One of the stipulations for the team’s NIH grant was that a commercial partner eventually be brought on board so that the device could eventually be brought onto the market, to reach youth and high school sports organizations. In 2015, Steve Washburn was brought on as CEO to form Prevent Biometrics, bringing with him 15 years of experience as the CEO of leading mouthguard company Shock Doctor.
The team raised around $9 million to begin the process of learning how to make the mouthguard effective, at scale, and accessible to a wider audience. It helped that one of the company’s lead investors was the $15 billion dollar company Murata Electronics, which assisted the 15-person Prevent Biometrics team in finding components for a flexible circuit board, which is held in place in the mouth with a proprietary thermoplastic polymer.
Mounted on the circuit board are four accelerometers, two on each side, and two off-center. The circuit board also includes a light and proximity sensor (to ensure that the mouthguard is securely on the player’s teeth), three LED alert lights, wireless charging componentry, and a Bluetooth module.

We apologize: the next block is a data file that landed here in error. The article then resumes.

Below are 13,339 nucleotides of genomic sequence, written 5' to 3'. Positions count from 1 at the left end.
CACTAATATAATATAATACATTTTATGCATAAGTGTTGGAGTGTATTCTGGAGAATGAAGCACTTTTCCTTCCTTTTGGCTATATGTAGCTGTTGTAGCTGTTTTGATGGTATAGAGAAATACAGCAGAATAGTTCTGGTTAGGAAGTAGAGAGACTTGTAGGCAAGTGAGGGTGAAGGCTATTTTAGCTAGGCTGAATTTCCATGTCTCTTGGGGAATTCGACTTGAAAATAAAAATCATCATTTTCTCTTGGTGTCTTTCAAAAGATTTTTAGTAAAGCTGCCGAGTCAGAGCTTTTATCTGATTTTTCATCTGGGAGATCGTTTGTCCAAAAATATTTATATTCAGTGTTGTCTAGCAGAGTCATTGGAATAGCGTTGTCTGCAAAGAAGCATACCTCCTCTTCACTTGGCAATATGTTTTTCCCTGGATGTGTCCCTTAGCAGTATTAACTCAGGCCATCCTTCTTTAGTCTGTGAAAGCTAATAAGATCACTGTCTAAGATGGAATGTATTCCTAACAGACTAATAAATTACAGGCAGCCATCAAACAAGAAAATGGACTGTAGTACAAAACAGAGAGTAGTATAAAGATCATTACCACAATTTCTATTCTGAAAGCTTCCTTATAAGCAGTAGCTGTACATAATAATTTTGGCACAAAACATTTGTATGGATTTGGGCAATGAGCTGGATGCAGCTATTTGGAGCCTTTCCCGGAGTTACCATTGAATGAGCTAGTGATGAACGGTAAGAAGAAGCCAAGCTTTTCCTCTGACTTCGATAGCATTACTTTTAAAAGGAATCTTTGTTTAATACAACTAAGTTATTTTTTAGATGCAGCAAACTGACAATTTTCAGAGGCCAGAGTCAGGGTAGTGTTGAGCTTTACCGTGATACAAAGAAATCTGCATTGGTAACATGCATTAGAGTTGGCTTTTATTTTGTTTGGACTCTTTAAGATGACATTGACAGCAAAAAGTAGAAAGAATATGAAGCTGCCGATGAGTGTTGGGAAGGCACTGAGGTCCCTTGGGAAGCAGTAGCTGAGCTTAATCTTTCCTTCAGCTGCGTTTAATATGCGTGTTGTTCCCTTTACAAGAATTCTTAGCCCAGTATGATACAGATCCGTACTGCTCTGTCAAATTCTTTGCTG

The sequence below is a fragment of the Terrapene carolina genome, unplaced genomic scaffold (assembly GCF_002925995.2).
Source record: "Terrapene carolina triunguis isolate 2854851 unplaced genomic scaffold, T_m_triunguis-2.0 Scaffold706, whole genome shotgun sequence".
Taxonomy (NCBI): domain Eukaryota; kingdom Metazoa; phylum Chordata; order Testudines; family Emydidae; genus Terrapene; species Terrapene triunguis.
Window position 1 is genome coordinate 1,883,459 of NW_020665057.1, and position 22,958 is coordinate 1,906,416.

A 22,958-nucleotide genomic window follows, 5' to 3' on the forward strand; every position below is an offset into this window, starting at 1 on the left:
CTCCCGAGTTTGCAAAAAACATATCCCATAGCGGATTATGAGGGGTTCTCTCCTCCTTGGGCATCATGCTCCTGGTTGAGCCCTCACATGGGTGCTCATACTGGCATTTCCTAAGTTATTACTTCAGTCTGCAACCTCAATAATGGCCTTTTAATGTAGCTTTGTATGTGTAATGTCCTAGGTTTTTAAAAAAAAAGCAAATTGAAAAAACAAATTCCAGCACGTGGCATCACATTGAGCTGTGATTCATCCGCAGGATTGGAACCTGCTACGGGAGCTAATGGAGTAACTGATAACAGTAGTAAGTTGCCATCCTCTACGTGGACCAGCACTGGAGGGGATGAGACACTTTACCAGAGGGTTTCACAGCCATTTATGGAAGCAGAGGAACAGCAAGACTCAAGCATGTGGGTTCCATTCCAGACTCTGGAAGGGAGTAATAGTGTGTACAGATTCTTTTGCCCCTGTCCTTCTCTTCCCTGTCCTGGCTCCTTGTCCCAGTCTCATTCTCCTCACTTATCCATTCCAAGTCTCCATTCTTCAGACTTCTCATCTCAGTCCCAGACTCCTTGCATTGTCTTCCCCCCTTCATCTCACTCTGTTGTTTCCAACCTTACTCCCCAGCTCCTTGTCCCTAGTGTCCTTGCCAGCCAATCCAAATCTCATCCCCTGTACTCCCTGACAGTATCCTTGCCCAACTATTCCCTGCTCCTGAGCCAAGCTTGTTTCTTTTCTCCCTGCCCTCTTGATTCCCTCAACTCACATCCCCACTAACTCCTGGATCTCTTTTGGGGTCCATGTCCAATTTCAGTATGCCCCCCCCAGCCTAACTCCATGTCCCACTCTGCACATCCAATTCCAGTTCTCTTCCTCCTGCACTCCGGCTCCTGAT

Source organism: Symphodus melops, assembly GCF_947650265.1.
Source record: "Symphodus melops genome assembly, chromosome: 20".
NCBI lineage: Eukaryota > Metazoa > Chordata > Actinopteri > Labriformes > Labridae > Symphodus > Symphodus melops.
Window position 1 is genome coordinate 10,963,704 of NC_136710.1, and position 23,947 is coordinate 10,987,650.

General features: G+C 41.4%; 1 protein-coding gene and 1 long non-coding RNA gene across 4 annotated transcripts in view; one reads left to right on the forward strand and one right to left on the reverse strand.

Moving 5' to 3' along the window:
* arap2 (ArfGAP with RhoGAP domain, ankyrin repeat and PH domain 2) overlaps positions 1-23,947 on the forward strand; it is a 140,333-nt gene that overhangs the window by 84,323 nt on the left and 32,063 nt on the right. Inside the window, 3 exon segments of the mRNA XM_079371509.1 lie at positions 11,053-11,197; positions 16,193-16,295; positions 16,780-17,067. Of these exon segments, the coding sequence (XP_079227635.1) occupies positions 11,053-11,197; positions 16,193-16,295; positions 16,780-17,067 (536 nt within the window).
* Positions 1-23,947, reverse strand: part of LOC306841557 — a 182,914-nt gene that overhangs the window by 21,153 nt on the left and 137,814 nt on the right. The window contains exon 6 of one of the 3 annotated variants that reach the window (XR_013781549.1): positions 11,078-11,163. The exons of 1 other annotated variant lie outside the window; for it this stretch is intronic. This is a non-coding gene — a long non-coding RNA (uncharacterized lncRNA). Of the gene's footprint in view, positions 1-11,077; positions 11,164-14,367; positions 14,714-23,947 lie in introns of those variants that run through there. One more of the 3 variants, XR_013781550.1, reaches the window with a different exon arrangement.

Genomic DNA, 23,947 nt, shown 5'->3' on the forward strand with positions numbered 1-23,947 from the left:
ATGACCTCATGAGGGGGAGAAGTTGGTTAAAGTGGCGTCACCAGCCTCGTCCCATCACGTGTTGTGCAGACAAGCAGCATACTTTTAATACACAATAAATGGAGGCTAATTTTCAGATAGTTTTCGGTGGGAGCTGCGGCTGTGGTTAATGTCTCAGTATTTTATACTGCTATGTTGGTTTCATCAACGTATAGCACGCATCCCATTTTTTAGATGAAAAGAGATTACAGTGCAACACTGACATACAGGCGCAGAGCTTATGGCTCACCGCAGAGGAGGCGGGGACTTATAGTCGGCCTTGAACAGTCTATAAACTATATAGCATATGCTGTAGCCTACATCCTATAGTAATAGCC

The accelerometers monitor the number, direction, and force of the impacts on an X-Y-Z axis, and a patented algorithm calculates the force, location, direction, and number of impacts. The data is sent by Bluetooth to an iPad app. Currently, the threshold for an impact alert is set at 50gs, but the team is currently working with researchers to determine the threshold at which an athlete should be pulled from the field.
“Our circuit board is 0.5 millimeters thick," says Washburn. "It carries all of the wires, connects to a hundred components, and can withstand heat, pressure, moisture, and temperature… It has to have wireless charging. It has to have enough battery life to last a game. I think people take it for granted that they can pick up an iPhone every day, but [making this] is immensely complicated.”
It took three years of work to bring the mouthguard to market. As of March 2018, the beta version has been available for nine months to concussion researchers. The commercial product will be available this year to youth and high school sports organizations; with over five million young athletes playing contact sports like lacrosse, hockey, and football, that's a lot of mouthguards. The boil-and-bite version retails for $199.
“It’s opened up the ability to measure head impact exposure in sports other than football,” says Dr. Brian Stemper, an associate professor in the joint department of biomedical engineering at Marquette University and the Medical College of Wisconsin. In August 2017, Stemper’s team started using the Prevent mouthguard to measure head impact exposure in NCAA Division III football players.